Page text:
The login, registration, and widget forms can be viewed in the “logged in state” when using the WordPress Customizer. The Customizer is a helpful tool that allows you to manage various WordPress options visually, and it can be used to apply custom CSS for your forms, especially if you just need to make a few minor changes.
- To use the WordPress Customizer, make sure you are signed in. Then from the WordPress Toolbar on your site, select “Customize”, which will usually be to the left side of the menu. (NOTE: If you use a theme that supports Full Site Editing (FSE), you may notice this option is gone from the menu. You can add it back in with this simple trick.)
- Once the Customizer is open, browse to a page that has the form you want to work on (such as login or register).
- From the Customizer menu, select “WP-Members”. In the WP-Members Customizer menu item, you will have a checkbox to “show forms as logged out.” Check that to allow the form to display.
- Now you can begin customizing CSS for the form in the Customizer. Go back to the Customizer main menu and select “Additional CSS.”
Example of Using the Customizer
Here is an example of using the Customizer to create a custom property for the font weight of the login form label tag.
Browse the page containing the login form shortcode ([wpmem_form login]). Make sure you are logged in and open the Customizer from the WordPress Toolbar. Click the WP-Members menu item in the Customizer (see image below):
With the WP-Members Customizer menu item open, check the box to “Show forms as logged out.” The page should display the form as if you were not logged in (see image below):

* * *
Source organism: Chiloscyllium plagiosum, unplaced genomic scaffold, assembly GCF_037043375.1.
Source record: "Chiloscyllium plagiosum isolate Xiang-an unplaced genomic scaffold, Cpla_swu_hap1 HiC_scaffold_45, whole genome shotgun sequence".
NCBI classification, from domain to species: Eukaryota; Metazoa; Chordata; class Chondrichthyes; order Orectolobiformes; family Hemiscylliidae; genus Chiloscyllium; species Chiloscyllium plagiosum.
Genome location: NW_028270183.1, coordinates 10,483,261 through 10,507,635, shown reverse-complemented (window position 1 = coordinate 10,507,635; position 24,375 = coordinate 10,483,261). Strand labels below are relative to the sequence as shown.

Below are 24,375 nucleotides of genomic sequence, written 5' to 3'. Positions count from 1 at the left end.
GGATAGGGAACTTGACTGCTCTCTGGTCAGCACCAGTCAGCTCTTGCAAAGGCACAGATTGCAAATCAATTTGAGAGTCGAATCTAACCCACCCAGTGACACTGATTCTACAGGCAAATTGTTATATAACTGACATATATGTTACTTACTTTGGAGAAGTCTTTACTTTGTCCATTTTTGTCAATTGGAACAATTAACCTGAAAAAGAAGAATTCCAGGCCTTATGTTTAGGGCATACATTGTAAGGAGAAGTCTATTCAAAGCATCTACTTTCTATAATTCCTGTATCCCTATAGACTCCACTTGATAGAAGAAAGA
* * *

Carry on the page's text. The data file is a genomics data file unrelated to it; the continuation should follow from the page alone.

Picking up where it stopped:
Now you can go back to the main Customizer menu (click the back arrow next to “Customizing WP-Members” in the upper left of the Customizer). Now select “Additional CSS” from the Customizer menu. This will open the Custom CSS area. You may also want to use the browser inspector to help you identify certain elements. To do that, right click the “username” label in the form (which is what we are going to customize in this example). Your inspector may display to the right or the bottom depending on your settings. In this screenshot, we have it set to display across the bottom. Note by looking at the “label” tag properties to the right that the
font-weight is 800. We will change it to 300.
Take note of the HTML. A common question when customizing CSS for the WP-Members forms is, “What specific tag do I use to customize?” But all this information is in the Inspector for you. In this case, the form is wrapped with a div tag with the ID “wpmem_login” so we will specify
#wpmem_login. We will be customizing the HTML label tag so we’ll add “label” to our property.
In that definition, we will specify
font-weight: 300; Note that anything applied in the Customizer’s Custom CSS is loaded after any theme or plugin styles so that the Customizer CSS will be the priority (latest has priority) without the need for a messy !important property. AND the Customizer Custom CSS is a live view so you’ll see what the change looks like right away. That way you can make adjustments as needed without having the publish to see them. But don’t forget to click “Publish” when you are done so that it saves your changes!
Once you publish your changes, they will be applied live. If you log out of the Customizer and from WordPress and browse to the login page, you’ll see your change applied.
Use this feature to customize your forms and other elements in the plugin to blend more seamlessly with your theme without the need to create and load a custom stylesheet for the plugin. Keep in mind that depending on the level of customization you are applying, working with an entirely custom stylesheet for the plugin may be necessary. But for simple changes, use the Customizer.